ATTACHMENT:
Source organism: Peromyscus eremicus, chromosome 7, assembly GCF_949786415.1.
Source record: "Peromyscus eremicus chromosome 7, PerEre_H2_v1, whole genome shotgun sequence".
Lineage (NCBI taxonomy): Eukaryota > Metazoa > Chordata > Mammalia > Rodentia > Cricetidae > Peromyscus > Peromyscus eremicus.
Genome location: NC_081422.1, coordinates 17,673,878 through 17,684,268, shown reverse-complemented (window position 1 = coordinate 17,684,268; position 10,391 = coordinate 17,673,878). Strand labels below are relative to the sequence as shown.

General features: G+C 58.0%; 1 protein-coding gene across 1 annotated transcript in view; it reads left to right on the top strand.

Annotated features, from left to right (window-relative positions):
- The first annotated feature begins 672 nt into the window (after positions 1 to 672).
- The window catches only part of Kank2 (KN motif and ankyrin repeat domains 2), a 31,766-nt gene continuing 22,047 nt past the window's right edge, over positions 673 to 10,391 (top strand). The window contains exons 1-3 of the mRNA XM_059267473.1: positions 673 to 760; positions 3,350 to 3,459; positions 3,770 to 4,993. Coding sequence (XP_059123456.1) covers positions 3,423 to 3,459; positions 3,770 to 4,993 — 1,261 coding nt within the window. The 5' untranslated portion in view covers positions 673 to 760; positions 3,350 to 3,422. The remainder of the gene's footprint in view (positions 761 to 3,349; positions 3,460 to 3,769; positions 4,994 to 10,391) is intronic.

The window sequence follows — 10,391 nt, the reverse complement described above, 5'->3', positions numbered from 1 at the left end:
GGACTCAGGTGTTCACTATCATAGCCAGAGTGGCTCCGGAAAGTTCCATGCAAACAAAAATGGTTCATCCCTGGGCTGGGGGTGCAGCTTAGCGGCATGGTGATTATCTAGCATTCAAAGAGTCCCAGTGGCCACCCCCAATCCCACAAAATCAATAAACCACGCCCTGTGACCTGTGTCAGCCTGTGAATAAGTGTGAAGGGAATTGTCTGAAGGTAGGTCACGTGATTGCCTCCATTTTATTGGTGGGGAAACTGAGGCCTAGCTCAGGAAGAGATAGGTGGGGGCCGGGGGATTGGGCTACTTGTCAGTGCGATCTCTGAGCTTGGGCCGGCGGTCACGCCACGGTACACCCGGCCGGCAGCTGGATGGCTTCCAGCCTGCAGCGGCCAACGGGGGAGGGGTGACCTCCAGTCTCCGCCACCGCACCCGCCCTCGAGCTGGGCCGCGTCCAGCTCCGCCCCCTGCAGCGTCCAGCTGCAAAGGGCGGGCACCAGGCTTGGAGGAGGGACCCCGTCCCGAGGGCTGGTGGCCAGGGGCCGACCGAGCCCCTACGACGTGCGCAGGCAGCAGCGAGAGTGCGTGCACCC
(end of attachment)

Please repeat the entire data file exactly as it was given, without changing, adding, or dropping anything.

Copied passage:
Source organism: Peromyscus eremicus, chromosome 7, assembly GCF_949786415.1.
Source record: "Peromyscus eremicus chromosome 7, PerEre_H2_v1, whole genome shotgun sequence".
Lineage (NCBI taxonomy): Eukaryota > Metazoa > Chordata > Mammalia > Rodentia > Cricetidae > Peromyscus > Peromyscus eremicus.
Genome location: NC_081422.1, coordinates 17,673,878 through 17,684,268, shown reverse-complemented (window position 1 = coordinate 17,684,268; position 10,391 = coordinate 17,673,878). Strand labels below are relative to the sequence as shown.

General features: G+C 58.0%; 1 protein-coding gene across 1 annotated transcript in view; it reads left to right on the top strand.

Annotated features, from left to right (window-relative positions):
- The first annotated feature begins 672 nt into the window (after positions 1 to 672).
- The window catches only part of Kank2 (KN motif and ankyrin repeat domains 2), a 31,766-nt gene continuing 22,047 nt past the window's right edge, over positions 673 to 10,391 (top strand). The window contains exons 1-3 of the mRNA XM_059267473.1: positions 673 to 760; positions 3,350 to 3,459; positions 3,770 to 4,993. Coding sequence (XP_059123456.1) covers positions 3,423 to 3,459; positions 3,770 to 4,993 — 1,261 coding nt within the window. The 5' untranslated portion in view covers positions 673 to 760; positions 3,350 to 3,422. The remainder of the gene's footprint in view (positions 761 to 3,349; positions 3,460 to 3,769; positions 4,994 to 10,391) is intronic.

The window sequence follows — 10,391 nt, the reverse complement described above, 5'->3', positions numbered from 1 at the left end:
GGACTCAGGTGTTCACTATCATAGCCAGAGTGGCTCCGGAAAGTTCCATGCAAACAAAAATGGTTCATCCCTGGGCTGGGGGTGCAGCTTAGCGGCATGGTGATTATCTAGCATTCAAAGAGTCCCAGTGGCCACCCCCAATCCCACAAAATCAATAAACCACGCCCTGTGACCTGTGTCAGCCTGTGAATAAGTGTGAAGGGAATTGTCTGAAGGTAGGTCACGTGATTGCCTCCATTTTATTGGTGGGGAAACTGAGGCCTAGCTCAGGAAGAGATAGGTGGGGGCCGGGGGATTGGGCTACTTGTCAGTGCGATCTCTGAGCTTGGGCCGGCGGTCACGCCACGGTACACCCGGCCGGCAGCTGGATGGCTTCCAGCCTGCAGCGGCCAACGGGGGAGGGGTGACCTCCAGTCTCCGCCACCGCACCCGCCCTCGAGCTGGGCCGCGTCCAGCTCCGCCCCCTGCAGCGTCCAGCTGCAAAGGGCGGGCACCAGGCTTGGAGGAGGGACCCCGTCCCGAGGGCTGGTGGCCAGGGGCCGACCGAGCCCCTACGACGTGCGCAGGCAGCAGCGAGAGTGCGTGCACCC